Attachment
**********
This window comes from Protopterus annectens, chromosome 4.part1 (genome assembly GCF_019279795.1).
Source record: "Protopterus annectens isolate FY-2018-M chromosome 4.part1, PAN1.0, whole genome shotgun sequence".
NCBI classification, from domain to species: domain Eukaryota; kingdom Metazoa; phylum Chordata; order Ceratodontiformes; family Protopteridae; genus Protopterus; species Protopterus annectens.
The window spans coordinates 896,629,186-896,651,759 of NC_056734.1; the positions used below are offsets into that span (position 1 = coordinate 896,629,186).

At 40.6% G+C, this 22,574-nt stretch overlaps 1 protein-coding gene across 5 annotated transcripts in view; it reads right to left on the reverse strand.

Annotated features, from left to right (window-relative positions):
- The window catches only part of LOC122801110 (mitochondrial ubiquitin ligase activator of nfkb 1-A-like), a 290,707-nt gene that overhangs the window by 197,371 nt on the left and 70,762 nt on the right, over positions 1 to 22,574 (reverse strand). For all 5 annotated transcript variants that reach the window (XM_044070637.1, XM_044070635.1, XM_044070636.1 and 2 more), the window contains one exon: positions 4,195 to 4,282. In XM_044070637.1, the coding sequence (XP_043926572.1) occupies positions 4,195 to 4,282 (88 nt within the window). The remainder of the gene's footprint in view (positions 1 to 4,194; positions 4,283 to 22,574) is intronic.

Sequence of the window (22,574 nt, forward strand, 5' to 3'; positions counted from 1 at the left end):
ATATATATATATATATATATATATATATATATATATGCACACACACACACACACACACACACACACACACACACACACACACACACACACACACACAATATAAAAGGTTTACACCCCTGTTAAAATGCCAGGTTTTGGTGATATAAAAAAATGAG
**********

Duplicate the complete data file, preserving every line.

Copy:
This window comes from Protopterus annectens, chromosome 4.part1 (genome assembly GCF_019279795.1).
Source record: "Protopterus annectens isolate FY-2018-M chromosome 4.part1, PAN1.0, whole genome shotgun sequence".
NCBI classification, from domain to species: domain Eukaryota; kingdom Metazoa; phylum Chordata; order Ceratodontiformes; family Protopteridae; genus Protopterus; species Protopterus annectens.
The window spans coordinates 896,629,186-896,651,759 of NC_056734.1; the positions used below are offsets into that span (position 1 = coordinate 896,629,186).

At 40.6% G+C, this 22,574-nt stretch overlaps 1 protein-coding gene across 5 annotated transcripts in view; it reads right to left on the reverse strand.

Annotated features, from left to right (window-relative positions):
- The window catches only part of LOC122801110 (mitochondrial ubiquitin ligase activator of nfkb 1-A-like), a 290,707-nt gene that overhangs the window by 197,371 nt on the left and 70,762 nt on the right, over positions 1 to 22,574 (reverse strand). For all 5 annotated transcript variants that reach the window (XM_044070637.1, XM_044070635.1, XM_044070636.1 and 2 more), the window contains one exon: positions 4,195 to 4,282. In XM_044070637.1, the coding sequence (XP_043926572.1) occupies positions 4,195 to 4,282 (88 nt within the window). The remainder of the gene's footprint in view (positions 1 to 4,194; positions 4,283 to 22,574) is intronic.

Sequence of the window (22,574 nt, forward strand, 5' to 3'; positions counted from 1 at the left end):
ATATATATATATATATATATATATATATATATATATGCACACACACACACACACACACACACACACACACACACACACACACACACACACACACACAATATAAAAGGTTTACACCCCTGTTAAAATGCCAGGTTTTGGTGATATAAAAAAATGAG